PN: Although it has been done, it must be difficult coming from such a unique and steadfast collective, to branch off commercially or otherwise?
UG: And our fans are biased. They don’t play that shit. Our fans are like, ‘oh you rhyme with that nigga? I ain’t respecting that, G’. They won’t respect me being on any track and it isn’t hard. I got to be on that hard shit. I understand my fans now. They want me to be a hardcore motherfucker.  They want me to be superhero/hardcore/bullet proof/grrrrrr.

PN: What about what you want?
UG: I love it. I’m cool with that. (Sings Superman theme tune) I’ll put my cape on for that shit. [Laughs]

PN: It’s also the 20th anniversary of Wu-Tang’s first album ’36 Chambers’ and you are currently touring together on the 20th Anniversary Tour…
UG: First of all, let me tell you some real shit. I’m always arguing that it’s not 20yrs. I feel like ’93-’94 is when we started popping. ’94 is when we went platinum. So we have one more year until we celebrate – to me anyway. Everyone is like ‘oh no man, its 20yrs’ and I’m like, ‘are you talking about when we got signed, or when we went platinum, because it took us a year to go platinum?’

PN: You are always welcome to come back on an anniversary tour next year.
UG: That’s what I’m talking about. These are arguments we have internally all the time. Not real arguments. Just discrepancies…[Laughs].

PN: Being an elder in the hip hop world, you must see other rappers doing things where you think…
UG: What the fuck were you thinking?

PN: Has it ever been so bad where you wanted to reach out to someone?
UG: I wanted to reach out to Gucci Mane, because he was going through the most problems. He didn’t seem to understand that once he became famous… they’re watching you. You got to chill, Dog. You’ve got. To. Chill.  That shit is over. All that wilding out and carrying guns… you can carry a gun where it’s legal, but with certain things… you got to fall back my G. I can’t do shit no more. As soon as I come out of the house, they’re on me ’whoop, whoop, whoop, whoop’. The fucking hip hop cops are on me everywhere I go! I can’t even get weed.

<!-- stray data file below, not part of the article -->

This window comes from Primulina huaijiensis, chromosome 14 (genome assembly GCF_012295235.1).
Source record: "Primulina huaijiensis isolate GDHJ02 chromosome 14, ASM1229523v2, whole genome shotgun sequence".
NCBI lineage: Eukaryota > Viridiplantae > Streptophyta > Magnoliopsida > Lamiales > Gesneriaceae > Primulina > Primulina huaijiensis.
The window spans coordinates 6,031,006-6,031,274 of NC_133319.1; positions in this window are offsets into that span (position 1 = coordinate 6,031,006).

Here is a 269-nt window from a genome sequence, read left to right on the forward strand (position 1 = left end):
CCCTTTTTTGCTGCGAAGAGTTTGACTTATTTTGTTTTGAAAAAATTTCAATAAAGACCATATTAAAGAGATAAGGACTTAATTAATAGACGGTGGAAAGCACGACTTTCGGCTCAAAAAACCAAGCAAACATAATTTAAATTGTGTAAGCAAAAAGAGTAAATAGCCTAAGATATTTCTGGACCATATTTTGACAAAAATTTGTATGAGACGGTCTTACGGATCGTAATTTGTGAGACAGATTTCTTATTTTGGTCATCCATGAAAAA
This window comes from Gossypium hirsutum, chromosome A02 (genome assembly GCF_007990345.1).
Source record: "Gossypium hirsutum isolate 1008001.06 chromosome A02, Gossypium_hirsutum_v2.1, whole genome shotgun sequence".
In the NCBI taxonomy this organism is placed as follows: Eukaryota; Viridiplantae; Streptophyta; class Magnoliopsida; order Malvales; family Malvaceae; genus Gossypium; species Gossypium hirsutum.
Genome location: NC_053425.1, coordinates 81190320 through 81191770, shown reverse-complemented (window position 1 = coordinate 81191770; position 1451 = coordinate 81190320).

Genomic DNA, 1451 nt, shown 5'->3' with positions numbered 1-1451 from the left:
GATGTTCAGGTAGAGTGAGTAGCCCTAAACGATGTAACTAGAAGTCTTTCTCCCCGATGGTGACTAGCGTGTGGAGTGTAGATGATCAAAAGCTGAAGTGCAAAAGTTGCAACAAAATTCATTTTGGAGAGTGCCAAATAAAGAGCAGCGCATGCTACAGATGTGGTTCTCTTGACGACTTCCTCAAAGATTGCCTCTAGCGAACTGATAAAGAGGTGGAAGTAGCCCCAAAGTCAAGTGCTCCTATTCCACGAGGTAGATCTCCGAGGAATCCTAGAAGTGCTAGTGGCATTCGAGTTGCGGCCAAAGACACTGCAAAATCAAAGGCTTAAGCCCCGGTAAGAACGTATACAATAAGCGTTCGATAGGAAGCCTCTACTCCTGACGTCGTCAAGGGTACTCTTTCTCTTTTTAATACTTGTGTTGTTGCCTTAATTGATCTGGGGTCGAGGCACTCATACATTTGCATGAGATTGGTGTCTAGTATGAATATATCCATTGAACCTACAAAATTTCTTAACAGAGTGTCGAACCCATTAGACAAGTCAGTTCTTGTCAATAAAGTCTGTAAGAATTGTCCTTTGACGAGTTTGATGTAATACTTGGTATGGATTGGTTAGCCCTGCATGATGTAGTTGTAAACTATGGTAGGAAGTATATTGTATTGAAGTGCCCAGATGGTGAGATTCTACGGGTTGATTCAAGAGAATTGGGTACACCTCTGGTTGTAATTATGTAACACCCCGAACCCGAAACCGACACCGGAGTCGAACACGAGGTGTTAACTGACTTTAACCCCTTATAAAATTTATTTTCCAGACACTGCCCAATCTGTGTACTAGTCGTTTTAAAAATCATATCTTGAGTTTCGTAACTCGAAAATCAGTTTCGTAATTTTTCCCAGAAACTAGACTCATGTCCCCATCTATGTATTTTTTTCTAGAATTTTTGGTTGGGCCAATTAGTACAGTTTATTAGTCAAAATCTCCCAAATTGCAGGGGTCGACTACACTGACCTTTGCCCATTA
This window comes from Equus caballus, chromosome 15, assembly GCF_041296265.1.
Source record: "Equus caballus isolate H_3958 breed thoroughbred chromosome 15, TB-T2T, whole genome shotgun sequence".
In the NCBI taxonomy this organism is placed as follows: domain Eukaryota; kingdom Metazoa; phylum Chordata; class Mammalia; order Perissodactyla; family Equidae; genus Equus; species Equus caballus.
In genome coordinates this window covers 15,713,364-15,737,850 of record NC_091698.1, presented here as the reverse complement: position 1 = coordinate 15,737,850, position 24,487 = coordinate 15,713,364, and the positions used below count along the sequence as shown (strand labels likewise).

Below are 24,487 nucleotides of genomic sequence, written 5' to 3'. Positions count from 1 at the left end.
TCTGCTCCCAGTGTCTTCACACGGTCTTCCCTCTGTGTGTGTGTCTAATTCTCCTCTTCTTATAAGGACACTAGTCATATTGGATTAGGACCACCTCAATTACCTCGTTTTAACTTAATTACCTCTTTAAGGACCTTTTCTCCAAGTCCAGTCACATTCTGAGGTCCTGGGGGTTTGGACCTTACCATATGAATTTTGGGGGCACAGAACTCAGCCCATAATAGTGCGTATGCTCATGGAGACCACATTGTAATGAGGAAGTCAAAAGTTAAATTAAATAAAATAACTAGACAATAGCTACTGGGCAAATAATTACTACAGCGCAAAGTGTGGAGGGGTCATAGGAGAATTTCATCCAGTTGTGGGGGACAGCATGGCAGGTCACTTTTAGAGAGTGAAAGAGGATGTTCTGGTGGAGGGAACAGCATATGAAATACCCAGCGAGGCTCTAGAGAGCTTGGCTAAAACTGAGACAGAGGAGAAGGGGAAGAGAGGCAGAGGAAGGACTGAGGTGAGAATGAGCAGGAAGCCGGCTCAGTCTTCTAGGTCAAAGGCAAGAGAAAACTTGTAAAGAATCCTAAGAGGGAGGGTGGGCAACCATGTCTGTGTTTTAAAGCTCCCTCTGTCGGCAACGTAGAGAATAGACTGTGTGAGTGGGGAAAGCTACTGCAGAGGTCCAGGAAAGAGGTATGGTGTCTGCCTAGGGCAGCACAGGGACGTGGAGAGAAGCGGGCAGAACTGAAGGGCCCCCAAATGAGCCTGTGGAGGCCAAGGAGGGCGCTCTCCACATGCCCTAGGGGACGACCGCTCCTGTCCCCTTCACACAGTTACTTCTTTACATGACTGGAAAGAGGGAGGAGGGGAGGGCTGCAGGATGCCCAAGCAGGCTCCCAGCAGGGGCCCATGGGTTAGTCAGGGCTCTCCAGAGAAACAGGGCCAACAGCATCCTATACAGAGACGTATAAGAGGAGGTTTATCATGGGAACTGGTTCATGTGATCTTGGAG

PN: Hip hop cops?
UG: New York City fucking Police Department are hired to follow rappers around. Giuliani or one of them niggas made it up. That’s when dudes were getting caught with burners and doing all kinds of stuff in the streets… and T.I…. T.I. is responsible for all that stupid ass shit. He got caught with all those machine guns. That’s what started all this shit. He got caught with all those machine guns and he fucked the game up [T.I.]. He is the reason why all this fucking heat is on rappers.

PN: Do all American states have this?
UG: Yes they do. They watch us everywhere we go. If it’s not them it’s the CIA, but that shit has been going on for years though. That ain’t brand new.

Visit PlanetNotion tomorrow for part two of U-God’s interview.

- Trina John-Charles